Britain is considering offering state-backed loans to energy firms after wholesale gas prices soared, prompting big suppliers to ask for support from the government to cover the cost of taking on customers from companies that have gone bust.

Wholesale gas prices have risen in recent months as economies reopen as the Covid-19 pandemic eases and high demand for liquefied natural gas (LNG) in Asia pushed down supplies to Europe.

This has resulted in quirks such as a shortage of carbon dioxide.

The rise in prices has already forced four small energy suppliers to cease trading in recent weeks and Business Secretary Kwasi Kwarteng held emergency talks with executives from National Grid, Centrica, EDF and the regulator Ofgem on Saturday.

"If a supplier fails, Ofgem will ensure customers' gas and electricity supply will continue uninterrupted," Kwarteng said on Twitter.

"If a supplier of last resort is not possible, a special administrator would be appointed by Ofgem and the Govt. The objective is to continue supply to customers until the company can be rescued or customers moved to new suppliers," he added.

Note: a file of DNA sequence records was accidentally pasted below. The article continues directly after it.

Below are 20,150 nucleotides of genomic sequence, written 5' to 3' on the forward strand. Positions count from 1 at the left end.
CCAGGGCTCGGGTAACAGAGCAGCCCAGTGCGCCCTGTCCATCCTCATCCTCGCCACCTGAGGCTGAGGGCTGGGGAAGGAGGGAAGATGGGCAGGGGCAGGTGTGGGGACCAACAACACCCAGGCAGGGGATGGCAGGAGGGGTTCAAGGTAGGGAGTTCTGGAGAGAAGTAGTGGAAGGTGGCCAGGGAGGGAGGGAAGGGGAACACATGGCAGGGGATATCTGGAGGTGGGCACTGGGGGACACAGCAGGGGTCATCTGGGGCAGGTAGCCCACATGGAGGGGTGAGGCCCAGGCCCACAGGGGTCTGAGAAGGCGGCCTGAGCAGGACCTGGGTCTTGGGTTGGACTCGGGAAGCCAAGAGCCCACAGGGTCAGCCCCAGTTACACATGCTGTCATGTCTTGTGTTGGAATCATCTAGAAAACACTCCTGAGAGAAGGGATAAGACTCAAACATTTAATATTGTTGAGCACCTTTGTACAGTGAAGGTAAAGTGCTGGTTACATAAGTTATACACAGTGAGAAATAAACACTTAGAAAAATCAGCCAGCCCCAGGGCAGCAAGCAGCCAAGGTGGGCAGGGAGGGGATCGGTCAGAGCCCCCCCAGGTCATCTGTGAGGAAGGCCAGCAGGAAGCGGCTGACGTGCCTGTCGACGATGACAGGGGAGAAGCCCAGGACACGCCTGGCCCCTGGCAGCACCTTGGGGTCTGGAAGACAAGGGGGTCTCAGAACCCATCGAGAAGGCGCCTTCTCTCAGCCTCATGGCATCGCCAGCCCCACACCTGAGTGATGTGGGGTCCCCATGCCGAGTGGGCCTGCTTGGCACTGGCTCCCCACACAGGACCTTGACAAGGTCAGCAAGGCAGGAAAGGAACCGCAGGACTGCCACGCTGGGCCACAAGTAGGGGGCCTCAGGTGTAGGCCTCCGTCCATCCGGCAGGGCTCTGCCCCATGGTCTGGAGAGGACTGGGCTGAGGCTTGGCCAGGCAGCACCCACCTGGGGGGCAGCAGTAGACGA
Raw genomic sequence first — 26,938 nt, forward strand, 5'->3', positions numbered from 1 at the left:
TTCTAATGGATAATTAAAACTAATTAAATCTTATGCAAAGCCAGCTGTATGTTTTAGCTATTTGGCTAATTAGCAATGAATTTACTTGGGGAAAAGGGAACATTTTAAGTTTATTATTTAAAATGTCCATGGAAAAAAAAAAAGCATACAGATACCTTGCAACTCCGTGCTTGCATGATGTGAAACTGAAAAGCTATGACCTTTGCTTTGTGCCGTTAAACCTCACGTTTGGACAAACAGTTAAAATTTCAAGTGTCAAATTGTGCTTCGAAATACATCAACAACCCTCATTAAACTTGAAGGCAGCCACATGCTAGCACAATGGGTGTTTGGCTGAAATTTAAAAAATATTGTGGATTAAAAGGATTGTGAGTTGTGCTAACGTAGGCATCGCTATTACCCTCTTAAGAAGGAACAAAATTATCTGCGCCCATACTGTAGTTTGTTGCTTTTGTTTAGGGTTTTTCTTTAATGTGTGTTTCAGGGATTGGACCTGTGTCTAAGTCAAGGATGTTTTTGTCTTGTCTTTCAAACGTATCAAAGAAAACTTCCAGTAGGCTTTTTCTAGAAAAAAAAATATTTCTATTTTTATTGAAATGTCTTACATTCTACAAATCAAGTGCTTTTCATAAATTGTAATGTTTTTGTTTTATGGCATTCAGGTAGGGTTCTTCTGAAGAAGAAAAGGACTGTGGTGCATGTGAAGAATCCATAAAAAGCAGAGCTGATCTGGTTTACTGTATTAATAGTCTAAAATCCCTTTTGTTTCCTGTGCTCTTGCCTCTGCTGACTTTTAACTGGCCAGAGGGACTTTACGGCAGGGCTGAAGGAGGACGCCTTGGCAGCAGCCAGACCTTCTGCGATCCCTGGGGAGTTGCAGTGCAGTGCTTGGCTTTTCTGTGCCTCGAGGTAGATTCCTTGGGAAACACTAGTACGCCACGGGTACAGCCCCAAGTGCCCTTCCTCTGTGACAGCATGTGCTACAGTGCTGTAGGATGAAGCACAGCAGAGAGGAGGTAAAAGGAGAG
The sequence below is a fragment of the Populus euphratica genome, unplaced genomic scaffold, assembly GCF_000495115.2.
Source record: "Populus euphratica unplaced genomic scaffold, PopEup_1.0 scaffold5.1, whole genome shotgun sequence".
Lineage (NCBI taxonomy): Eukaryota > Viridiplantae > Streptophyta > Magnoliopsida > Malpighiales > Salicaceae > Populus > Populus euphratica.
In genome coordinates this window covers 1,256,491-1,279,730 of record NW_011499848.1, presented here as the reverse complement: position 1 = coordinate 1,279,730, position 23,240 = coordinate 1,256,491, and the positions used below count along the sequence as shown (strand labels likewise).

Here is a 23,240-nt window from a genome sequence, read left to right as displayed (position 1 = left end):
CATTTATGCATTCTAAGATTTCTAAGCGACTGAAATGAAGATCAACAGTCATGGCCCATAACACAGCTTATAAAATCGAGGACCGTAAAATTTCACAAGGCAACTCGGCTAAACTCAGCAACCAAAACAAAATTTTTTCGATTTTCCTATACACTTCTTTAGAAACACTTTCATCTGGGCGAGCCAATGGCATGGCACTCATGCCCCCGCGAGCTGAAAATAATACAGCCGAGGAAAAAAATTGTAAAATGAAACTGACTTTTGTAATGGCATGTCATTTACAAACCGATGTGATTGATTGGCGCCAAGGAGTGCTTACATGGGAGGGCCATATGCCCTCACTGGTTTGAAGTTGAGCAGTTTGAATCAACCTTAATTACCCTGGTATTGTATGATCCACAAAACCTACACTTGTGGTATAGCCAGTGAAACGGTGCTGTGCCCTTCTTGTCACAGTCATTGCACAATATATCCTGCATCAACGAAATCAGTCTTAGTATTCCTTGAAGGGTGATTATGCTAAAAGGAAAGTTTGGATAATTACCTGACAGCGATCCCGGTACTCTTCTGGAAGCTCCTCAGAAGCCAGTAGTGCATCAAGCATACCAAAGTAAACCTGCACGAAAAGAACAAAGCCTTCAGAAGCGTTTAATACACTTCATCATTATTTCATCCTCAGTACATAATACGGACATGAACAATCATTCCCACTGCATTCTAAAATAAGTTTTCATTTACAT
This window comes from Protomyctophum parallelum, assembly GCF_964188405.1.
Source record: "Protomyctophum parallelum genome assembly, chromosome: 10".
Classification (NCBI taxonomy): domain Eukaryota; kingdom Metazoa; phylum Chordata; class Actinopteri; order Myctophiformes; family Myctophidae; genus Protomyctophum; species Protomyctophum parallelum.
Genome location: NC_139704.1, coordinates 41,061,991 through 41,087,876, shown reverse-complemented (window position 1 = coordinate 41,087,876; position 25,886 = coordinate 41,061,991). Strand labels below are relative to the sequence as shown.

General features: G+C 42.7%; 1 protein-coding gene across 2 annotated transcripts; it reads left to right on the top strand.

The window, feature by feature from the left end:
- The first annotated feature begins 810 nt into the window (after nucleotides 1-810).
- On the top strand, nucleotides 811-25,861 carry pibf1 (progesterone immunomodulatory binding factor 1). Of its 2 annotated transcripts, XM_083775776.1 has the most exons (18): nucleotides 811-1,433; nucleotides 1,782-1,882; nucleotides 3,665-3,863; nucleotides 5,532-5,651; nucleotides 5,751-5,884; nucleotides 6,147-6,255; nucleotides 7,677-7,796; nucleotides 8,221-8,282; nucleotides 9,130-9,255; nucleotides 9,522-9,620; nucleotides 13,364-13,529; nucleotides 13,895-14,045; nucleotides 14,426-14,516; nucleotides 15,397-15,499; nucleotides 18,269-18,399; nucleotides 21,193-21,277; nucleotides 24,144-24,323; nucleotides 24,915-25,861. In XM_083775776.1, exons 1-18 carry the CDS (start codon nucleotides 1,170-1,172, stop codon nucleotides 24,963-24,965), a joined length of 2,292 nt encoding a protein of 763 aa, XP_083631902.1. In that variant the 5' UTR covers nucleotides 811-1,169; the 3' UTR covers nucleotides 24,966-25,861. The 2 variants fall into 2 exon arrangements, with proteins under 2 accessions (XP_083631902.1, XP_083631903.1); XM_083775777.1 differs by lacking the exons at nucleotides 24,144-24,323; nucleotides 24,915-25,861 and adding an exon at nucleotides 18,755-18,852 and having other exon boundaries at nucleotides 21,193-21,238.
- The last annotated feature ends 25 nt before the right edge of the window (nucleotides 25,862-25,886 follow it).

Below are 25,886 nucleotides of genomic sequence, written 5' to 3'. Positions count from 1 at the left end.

Kwarteng said he would hold meetings with the energy industry and consumer groups today.

Britain's largest suppliers are requesting a multi-billion-pound emergency support package from the government to help them survive the crisis, including the creation of a "bad bank" to absorb potentially unprofitable customers from failing rivals, The Financial Times reported.

The BBC reported that the UK government was considering state-backed loans to keep firms afloat.

A source at one large energy company told Reuters firms were beginning to be more hesitant about taking on new customers through regulator Ofgem's supplier of last resort scheme.

Under the scheme energy firms bid to take on the customers from those companies that have gone bust, usually offering to honour any outstanding credit.

Companies typically hedge their customer's needs many months in advance so taking on new customers at this stage would likely mean buying their energy at the current elevated wholesale price, which is much higher than they are allowed to charge under the price cap.

"Ofgem continues to work closely with government and industry to ensure consumers continue to be protected while global gas prices are high and will speak further on these issues at the industry roundtable today," Ofgem said.

Surging gas prices have led to an array of stresses in other markets, including a shortage of carbon dioxide after fertiliser plants had to shut.

Carbon dioxide is used to stun animals before slaughter and prolong the shelf-life of food.

Kwarteng also met Tony Will, chief executive of CF Industries, the country's largest domestic supplier of CO2.

Benchmark wholesale British gas prices have more than trebled this year to record highs due to several factors including low stock levels, strong demand in Asia making it more difficult to attract LNG cargoes and maintenance issues at key infrastructure.